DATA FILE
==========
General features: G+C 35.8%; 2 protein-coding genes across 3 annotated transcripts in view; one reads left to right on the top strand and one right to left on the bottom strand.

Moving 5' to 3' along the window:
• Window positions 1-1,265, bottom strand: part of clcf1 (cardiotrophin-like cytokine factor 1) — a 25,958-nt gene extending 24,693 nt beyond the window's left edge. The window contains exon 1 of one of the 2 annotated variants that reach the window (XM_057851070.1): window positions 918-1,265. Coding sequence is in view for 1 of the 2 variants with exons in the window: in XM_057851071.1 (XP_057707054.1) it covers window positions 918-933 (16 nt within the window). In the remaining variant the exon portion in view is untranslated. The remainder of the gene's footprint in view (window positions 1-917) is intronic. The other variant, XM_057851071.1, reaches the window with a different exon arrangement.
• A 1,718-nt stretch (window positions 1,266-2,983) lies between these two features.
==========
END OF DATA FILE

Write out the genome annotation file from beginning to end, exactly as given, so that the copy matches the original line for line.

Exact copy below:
General features: G+C 35.8%; 2 protein-coding genes across 3 annotated transcripts in view; one reads left to right on the top strand and one right to left on the bottom strand.

Moving 5' to 3' along the window:
• Window positions 1-1,265, bottom strand: part of clcf1 (cardiotrophin-like cytokine factor 1) — a 25,958-nt gene extending 24,693 nt beyond the window's left edge. The window contains exon 1 of one of the 2 annotated variants that reach the window (XM_057851070.1): window positions 918-1,265. Coding sequence is in view for 1 of the 2 variants with exons in the window: in XM_057851071.1 (XP_057707054.1) it covers window positions 918-933 (16 nt within the window). In the remaining variant the exon portion in view is untranslated. The remainder of the gene's footprint in view (window positions 1-917) is intronic. The other variant, XM_057851071.1, reaches the window with a different exon arrangement.
• A 1,718-nt stretch (window positions 1,266-2,983) lies between these two features.